The car was made available to the buying public in January 1992, with two color options, Siberia blue and classic red. Both colors came with Venetian gray lower panels. Each car was sold through the Autozam dealer network in Japan.[13]

Unfortunately by the time car came into production, the recession in Japan had just come into force. Selling for 1,498 million ¥ (the equivalent of $12,400), it was slightly less than a Eunos Roadster, but marginally higher than its competitor, the Honda Beat, selling at 1,388 million ¥[14] and the Suzuki Cappuccino at ¥1,458 million, [15] the AZ-1 was considered to be both too expensive and too cramped for a kei car. The car failed to sell within its target of 800 per month, in the midst of an economic recession. Production of the car ended after the following year, but Mazda had plenty of stock to sell off.[16]

With a total production of 4,392 over a year, plus 531 Suzuki Cara, compared to 28,010 Cappuccinos[17] and 33,600 Beats[18] (both with production reaching into the latter half of the 1990s).

Alternative versions

In a bid to shift unsold stock, Mazda made an effort to produce special versions. First to come was the Type L option, featuring an enhanced audio system including a sub-woofer in the boot. There were no exterior changes made to the car.[16]

Mazdaspeed

Autozam AZ-1 Mazdaspeed

Mazda also introduced the Mazdaspeed version to showcase the parts that were available for the car, the A-spec, the body kit features an enhanced hood, front spoiler and rear wing. Unlike the production version, the car came in an all-red or blue body color. It also came with a host of options including shock absorbers with sports spring sets, strut bars for the front and rear, mechanical LSD, enhanced air filter and a stainless steel and ceramic muffler. It also came with its own brand of alloy wheels as opposed to the production's steel wheels.[19]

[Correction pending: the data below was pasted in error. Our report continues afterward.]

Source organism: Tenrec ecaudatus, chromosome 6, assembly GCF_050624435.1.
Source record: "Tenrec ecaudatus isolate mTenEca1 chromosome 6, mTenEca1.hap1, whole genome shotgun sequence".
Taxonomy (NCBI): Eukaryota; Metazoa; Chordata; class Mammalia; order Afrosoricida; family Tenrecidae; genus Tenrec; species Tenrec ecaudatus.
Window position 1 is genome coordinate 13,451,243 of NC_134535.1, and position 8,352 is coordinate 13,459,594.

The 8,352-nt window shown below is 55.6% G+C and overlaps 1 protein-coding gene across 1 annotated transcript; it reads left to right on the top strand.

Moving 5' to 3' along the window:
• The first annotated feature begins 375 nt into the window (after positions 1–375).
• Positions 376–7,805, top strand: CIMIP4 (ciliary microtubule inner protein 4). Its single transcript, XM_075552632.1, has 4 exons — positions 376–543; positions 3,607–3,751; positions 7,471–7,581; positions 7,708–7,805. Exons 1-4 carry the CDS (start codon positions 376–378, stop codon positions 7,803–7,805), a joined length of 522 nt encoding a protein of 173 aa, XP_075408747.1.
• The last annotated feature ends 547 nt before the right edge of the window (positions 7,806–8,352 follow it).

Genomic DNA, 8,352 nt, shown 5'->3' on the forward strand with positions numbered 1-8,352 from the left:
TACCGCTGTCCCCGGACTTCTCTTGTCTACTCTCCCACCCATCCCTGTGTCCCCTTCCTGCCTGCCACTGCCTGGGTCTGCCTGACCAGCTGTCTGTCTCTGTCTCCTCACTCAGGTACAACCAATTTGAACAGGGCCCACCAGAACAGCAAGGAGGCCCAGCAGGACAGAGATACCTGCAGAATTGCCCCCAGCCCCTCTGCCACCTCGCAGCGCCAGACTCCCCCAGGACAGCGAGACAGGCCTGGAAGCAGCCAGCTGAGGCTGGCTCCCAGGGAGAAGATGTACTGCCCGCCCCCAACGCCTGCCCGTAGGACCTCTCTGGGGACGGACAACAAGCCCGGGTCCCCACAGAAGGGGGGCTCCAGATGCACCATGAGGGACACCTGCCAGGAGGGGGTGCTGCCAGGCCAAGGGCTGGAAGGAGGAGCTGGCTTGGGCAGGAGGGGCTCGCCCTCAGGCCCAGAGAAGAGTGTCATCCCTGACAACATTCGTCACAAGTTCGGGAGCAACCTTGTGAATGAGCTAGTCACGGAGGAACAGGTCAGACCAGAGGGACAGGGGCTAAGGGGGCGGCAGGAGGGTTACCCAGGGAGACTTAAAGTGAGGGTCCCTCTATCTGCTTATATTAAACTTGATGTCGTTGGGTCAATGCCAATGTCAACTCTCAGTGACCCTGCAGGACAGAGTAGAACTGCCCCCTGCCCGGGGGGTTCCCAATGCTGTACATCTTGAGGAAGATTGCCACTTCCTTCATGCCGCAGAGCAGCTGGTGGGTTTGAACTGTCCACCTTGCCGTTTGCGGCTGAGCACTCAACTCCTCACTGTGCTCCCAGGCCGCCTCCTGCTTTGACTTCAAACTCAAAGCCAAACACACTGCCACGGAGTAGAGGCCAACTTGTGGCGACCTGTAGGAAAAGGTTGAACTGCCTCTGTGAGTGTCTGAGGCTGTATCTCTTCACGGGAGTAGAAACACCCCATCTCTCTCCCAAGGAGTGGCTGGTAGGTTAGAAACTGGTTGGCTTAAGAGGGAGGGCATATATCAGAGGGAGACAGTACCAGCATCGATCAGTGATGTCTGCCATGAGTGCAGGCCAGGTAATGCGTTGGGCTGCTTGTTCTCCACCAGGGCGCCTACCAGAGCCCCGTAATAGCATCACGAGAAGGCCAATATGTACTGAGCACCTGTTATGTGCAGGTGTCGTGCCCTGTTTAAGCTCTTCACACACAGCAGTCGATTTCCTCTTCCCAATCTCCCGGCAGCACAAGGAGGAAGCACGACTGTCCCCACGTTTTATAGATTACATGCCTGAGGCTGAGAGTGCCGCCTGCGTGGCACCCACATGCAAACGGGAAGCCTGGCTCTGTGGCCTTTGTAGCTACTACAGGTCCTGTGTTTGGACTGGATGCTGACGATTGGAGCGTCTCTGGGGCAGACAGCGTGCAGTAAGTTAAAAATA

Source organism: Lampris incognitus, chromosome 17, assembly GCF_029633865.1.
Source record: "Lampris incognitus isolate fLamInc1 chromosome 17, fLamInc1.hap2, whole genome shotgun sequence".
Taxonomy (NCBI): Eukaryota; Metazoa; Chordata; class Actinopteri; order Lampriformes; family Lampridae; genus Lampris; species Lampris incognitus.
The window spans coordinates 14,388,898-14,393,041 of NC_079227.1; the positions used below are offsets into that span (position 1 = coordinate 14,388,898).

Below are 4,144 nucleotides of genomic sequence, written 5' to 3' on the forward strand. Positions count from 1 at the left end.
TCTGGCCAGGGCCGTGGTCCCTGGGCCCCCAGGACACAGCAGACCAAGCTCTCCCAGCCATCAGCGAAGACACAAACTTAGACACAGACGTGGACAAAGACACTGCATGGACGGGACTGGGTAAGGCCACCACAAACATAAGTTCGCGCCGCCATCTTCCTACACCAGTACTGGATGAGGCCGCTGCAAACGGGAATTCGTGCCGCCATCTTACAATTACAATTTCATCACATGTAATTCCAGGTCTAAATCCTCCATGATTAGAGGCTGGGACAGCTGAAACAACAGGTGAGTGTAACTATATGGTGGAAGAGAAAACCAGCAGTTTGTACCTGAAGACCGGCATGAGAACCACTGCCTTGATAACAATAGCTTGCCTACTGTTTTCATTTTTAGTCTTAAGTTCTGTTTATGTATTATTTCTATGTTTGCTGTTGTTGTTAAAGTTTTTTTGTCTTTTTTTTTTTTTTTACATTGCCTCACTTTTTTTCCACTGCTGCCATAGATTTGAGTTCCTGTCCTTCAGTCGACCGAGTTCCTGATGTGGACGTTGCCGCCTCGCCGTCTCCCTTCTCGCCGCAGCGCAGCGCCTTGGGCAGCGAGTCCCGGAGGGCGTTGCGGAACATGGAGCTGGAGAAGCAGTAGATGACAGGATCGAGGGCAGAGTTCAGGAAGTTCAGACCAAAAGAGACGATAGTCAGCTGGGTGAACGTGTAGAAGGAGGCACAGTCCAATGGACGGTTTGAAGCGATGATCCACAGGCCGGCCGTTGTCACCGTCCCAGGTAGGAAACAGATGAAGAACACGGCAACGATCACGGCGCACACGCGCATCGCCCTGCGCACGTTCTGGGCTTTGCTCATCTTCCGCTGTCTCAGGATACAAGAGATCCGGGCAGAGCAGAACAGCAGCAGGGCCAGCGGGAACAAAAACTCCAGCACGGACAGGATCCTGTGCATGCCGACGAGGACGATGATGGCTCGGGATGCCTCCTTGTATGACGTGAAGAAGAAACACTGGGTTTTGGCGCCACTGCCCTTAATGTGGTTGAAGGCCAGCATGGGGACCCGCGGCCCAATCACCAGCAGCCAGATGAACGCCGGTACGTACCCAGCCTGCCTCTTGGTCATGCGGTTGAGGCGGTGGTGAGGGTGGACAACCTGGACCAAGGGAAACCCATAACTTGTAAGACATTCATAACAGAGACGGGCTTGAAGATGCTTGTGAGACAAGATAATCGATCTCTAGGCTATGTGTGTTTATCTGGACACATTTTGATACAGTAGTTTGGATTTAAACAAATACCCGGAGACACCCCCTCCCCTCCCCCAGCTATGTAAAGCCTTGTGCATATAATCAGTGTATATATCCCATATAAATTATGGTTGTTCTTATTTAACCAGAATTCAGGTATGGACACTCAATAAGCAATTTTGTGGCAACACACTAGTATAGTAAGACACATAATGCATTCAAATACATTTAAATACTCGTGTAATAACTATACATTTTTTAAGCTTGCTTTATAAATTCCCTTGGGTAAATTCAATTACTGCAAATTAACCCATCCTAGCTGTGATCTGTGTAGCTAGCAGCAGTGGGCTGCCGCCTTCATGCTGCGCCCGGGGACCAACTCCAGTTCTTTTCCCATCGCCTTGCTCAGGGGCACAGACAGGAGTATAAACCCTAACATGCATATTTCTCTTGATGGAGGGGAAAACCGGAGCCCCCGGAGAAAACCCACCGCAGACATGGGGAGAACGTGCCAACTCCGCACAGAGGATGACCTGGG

M2 1015

For 1994, There was also the M2 1015 by M2 Incorporated. The most distinguishing part of the car is the front fog lights incorporated into the bonnet, and the all-new front bumper and rear spoiler. The car came in three different colours: white, black and silver. Like the Mazdaspeed version, the car was painted entirely in a single color.[16]

Originally, only fifty units were to be produced by M2, then sold through Autozam dealers. They were so popular, production continued and estimates of between 300-350 were ultimately sold.[16] A genuine "M2 1015" can be identified by the rear emblem stating the version name. More details can be found in “M2 Voice” (linked below)

Suzuki Cara

See Suzuki Cara in Japanese Wikipedia
Suzuki Cara (front)


Suzuki Cara (rear)

The AZ-1 was also sold by Suzuki as the Cara, with only minor detail changes including the addition of fog lamps.

References

  1. ^ a b c Spoelstra, Marcel. "RS Prototype". suzuki-collection.com. Retrieved 29 October 2018.
  2. ^ "マツダAZ-1のカタログ" [Catalog: Mazda AZ-1]. CarSensor.net (in Japanese). Recruit Co., Ltd. Archived from the original on 2020-08-20.
  3. ^ Spoelstra, Marcel. "RS-1". suzuki-collection.com. Retrieved 29 October 2018.
  4. ^ Spoelstra, Marcel. "AZ Prototype". suzuki-collection.com. Retrieved 29 October 2018.
  5. ^ a b Spoelstra, Marcel. "Production". suzuki-collection.com. Retrieved 29 October 2018.
  6. ^ Spoelstra, Marcel. "AZ-1". suzuki-collection.com. Retrieved 29 October 2018.
  7. ^ "History of AZ-1". asahi-net.or.jp. Retrieved 29 October 2018.
  8. ^ a b c d e f g "AZ-1 at the time of the motor show". asahi-net.or.jp. Retrieved 29 October 2018.
  9. ^ Spoelstra, Marcel. "Model B". suzuki-collection.com. Retrieved 29 October 2018.
  10. ^ Spoelstra, Marcel. "Model C". suzuki-collection.com. Retrieved 29 October 2018.
  11. ^ a b Spoelstra, Marcel. "Development". suzuki-collection.com. The Suzuki Cara Enthusiast Website. Retrieved 2012-01-30.
  12. ^ Johansson, Claes, ed. (1991-05-02). "Trecylindrig trevnad i Mazdas mini" [Three-cylinder snugness in Mazda's mini]. Teknikens Värld (in Swedish). Vol. 43, no. 9. Stockholm, Sweden: Specialtidningsförlaget AB. pp. 12–13.
  13. ^ "Mazda Micro-Mini Media Information" (Press Kit). Mazda Motor Corporation. 1993. p. 2. Retrieved 29 October 2018 – via suzuki-collection.com.
  14. ^ "Honda Beat 1993 (used, imported, new): pics, specs, performance". auto.vl.ru. Archived from the original on 2010-07-15.
  15. ^ "Suzuki Cappuccino 1991 (used, imported, new): pics, specs, performance". auto.vl.ru. Archived from the original on 2006-05-06. Retrieved 2008-01-05.
  16. ^ a b c d "AZ-1 after mass-production". asahi-net.or.jp. Retrieved 29 October 2018.
  17. ^ "The Cappuccino Story". suzuki-cappuccino.com. Suzuki Cappuccino Owners Register for Enthusiasts (SCORE).
  18. ^ "Honda Beat". hondabeat.com. Archived from the original on 30 November 2012. Retrieved 29 October 2018.
  19. ^ "The Trail - the history of MAZDASPEED:AZ-1 (PG) A-spec". Retrieved 29 October 2018.